Lung Mucus Hypersecretion and NQO1

The safety and scientific validity of this study is the responsibility of the study sponsor and investigators. Listing a study does not mean it has been evaluated by the U.S. Federal Government. Read our disclaimer for details. Identifier: NCT00729352
Recruitment Status : Completed
First Posted : August 7, 2008
Last Update Posted : September 29, 2014
Information provided by (Responsible Party):
Michael Foster, National Institute of Environmental Health Sciences (NIEHS)

August 6, 2008
August 7, 2008
September 29, 2014
August 2008
October 2011   (Final data collection date for primary outcome measure)
Airway Mucociliary Clearance [ Time Frame: 6-24 h post-exposure to filatered air or ozone. ]
Same as current
Complete list of historical versions of study NCT00729352 on Archive Site
Bronchial Epithelial Cells obtained by bronchoalveolar lavage. [ Time Frame: 6-24 h post-exposure to filtered air or ozone. ]
Same as current
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Lung Mucus Hypersecretion and NQO1
Dependency of O3-Induced Lung Mucus Hypersecretion on NQO1
The research plan proposes translational studies in relevant animal models and human subjects in order to identify host (genetic) susceptibility factors that confer vulnerability to the prototypal air pollutant, ozone. The results will have significant impact upon, and aid in, understanding mechanisms regulating pro-oxidant lung injury, production and secretion of airway mucins, and clearance of respiratory mucus, and adverse health effects, that occur during and following exposure to airborne respiratory irritants.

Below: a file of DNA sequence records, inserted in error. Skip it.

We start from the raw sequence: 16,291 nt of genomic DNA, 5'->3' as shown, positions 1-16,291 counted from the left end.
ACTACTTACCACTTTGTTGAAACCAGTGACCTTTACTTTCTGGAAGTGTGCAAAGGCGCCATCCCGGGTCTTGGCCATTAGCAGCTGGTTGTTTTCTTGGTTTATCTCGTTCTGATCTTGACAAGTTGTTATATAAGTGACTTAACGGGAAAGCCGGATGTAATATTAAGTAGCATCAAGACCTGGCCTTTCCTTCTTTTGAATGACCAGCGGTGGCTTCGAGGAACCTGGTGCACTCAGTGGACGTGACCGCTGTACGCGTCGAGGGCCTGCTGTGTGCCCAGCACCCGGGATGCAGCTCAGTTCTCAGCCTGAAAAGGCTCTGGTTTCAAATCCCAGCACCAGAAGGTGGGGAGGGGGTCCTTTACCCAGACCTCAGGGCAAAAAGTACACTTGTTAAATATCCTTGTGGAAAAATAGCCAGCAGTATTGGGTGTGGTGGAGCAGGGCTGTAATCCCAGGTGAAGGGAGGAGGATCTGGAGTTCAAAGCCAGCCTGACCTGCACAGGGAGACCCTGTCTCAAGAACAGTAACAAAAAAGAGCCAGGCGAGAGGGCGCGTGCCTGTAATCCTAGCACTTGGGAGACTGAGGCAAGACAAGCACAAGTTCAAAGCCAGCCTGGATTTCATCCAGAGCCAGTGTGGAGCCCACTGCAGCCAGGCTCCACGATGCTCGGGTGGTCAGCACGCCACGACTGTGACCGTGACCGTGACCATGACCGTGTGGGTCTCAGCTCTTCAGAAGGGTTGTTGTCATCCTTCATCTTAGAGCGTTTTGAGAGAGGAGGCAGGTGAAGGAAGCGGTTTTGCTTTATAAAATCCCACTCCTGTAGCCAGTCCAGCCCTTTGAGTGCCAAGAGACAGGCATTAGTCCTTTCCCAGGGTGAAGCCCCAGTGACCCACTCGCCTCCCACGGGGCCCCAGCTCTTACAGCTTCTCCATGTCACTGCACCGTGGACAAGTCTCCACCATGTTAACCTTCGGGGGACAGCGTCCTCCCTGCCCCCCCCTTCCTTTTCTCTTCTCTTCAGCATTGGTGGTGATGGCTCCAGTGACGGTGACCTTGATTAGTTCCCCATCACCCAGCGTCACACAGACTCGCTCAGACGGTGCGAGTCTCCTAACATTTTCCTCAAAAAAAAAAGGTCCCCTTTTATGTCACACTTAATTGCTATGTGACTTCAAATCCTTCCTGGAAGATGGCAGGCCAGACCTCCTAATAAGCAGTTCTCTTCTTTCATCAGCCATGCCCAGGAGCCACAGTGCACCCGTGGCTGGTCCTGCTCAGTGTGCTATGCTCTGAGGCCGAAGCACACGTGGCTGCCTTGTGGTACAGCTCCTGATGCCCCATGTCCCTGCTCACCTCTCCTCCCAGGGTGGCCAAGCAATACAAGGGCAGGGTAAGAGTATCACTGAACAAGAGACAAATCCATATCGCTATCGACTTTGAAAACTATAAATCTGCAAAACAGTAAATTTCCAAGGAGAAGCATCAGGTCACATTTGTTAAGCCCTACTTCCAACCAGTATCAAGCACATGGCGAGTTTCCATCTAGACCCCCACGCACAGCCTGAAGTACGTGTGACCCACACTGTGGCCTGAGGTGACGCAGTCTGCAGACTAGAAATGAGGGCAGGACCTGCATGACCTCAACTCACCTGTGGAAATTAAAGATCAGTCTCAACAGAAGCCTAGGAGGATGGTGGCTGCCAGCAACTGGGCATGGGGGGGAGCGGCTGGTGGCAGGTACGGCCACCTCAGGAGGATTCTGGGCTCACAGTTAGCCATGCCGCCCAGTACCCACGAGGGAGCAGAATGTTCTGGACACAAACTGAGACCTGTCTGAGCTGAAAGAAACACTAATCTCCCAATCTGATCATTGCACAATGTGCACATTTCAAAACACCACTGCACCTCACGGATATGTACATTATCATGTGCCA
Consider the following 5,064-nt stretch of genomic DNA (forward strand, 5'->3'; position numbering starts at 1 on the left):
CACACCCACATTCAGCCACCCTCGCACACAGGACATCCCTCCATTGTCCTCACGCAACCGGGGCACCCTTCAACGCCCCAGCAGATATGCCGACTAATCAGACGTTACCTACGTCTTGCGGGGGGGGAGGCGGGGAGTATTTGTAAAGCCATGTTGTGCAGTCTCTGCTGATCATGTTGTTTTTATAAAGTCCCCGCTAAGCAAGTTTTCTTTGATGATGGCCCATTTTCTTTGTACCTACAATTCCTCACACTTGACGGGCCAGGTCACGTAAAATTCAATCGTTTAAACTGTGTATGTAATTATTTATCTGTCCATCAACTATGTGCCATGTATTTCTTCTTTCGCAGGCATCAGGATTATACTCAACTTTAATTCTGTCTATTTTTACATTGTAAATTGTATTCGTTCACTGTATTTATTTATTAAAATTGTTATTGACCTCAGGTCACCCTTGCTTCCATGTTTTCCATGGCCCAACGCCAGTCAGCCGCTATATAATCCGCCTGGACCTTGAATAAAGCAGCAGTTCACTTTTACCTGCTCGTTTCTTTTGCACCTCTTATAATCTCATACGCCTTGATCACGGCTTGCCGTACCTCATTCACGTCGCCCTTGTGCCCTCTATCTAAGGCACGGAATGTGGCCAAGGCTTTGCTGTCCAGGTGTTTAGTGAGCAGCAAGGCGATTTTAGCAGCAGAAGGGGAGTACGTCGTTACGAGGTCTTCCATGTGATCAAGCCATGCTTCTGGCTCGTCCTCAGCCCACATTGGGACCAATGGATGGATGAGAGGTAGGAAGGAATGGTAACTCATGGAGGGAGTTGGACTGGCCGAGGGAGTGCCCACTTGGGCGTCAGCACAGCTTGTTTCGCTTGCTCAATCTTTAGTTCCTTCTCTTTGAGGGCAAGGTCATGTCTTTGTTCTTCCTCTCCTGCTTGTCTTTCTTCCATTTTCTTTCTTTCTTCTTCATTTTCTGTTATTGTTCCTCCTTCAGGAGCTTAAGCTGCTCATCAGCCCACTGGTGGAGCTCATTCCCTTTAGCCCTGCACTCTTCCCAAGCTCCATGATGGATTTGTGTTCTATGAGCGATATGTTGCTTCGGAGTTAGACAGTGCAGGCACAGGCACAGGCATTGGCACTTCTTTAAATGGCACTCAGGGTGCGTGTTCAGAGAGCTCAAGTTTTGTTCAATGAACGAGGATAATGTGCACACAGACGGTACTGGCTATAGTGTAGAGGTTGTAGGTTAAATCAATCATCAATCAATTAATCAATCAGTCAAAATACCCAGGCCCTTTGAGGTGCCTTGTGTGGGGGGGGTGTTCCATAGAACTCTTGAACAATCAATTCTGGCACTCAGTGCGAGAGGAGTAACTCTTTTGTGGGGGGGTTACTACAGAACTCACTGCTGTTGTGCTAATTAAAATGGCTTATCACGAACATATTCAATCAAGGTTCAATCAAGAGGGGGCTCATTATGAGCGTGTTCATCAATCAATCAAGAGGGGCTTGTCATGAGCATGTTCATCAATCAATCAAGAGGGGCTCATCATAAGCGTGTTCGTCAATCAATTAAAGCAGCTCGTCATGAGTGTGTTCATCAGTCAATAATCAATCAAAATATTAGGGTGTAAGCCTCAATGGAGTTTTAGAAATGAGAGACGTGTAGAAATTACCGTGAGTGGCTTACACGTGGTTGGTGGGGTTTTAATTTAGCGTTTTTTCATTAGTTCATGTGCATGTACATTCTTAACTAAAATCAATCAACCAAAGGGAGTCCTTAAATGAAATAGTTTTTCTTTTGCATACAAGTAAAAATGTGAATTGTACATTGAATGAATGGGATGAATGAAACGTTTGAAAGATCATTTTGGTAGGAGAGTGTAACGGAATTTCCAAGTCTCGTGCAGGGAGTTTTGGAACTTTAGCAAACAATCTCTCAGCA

Recent epidemiologic studies have re-ignited an old controversy and opinions are forming as to whether mucus hypersecretion is crucial in the etiology of airway disease. For patients with asthma, chronic obstructive pulmonary disease (COPD), and cystic fibrosis, mucus hypersecretion is now being considered as a risk factor for increased morbidity. The irritant and epithelial membrane effects of O3, a main component of urban smog, upon the airway, and in particular on mucin-type secretory cells and/or interaction with epithelial physiology, have not been investigated vigorously, and at best only superficially, in vivo. We have recently demonstrated in genetically diverse inbred mice that O3-induced pulmonary inflammation and up-regulation of lung mucin secretion and airway mucociliary clearance are host factor dependent. These results match translationally with our evaluations in humans where O3 exposure leads to alterations in mucociliary clearance, and release of a mediator(s) capable of increasing mucin protein synthesis and secretion in vitro. Importantly additional observations by us in a healthy cohort of non-smoking human subjects (n=135) demonstrates that a homozygotic genotype for a single nucleotide polymorphism of the quinone oxido-reductase enzyme, NQO1, protects from the acute irritant effects on air flow that occur with exposure to ambient levels of O3. We have also found that NQO1 can modulate synthesis of mucin proteins by airway epithelial cells in vitro; and in connection with host-factor dependency, that NQO1 is differentially expressed in mice models susceptible and resistant to O3. As a working global hypothesis we propose that exposure to O3 by susceptible humans activates NQO1, generates reactive oxygen metabolites and leads to an increase in MUC5AC mRNA expression and production of mucins by airway epithelial cells. This cycle is re-initiated when O3-induced airway neutrophilia, leads to re-activation of NQO1 by neutrophil elastase, leading to expression and secretion of mucins, disordered mucociliary clearance, and reduced pulmonary function. Investigations are proposed for mice models represented by an O3 susceptible strain, a lung mucin hypersecretion model, and a NQO1 deficient model and simultaneous with translational studies in humans that are segregated genetically between wild-type (NQO1 sufficient) and a single nucleotide polymorphism associated with NQO1 deficiency. The research plan is the initial step towards a definitive link between an ubiquitous urban air pollutant, and genetic factors that regulate oxidant-induced airway hypersecretion of mucus.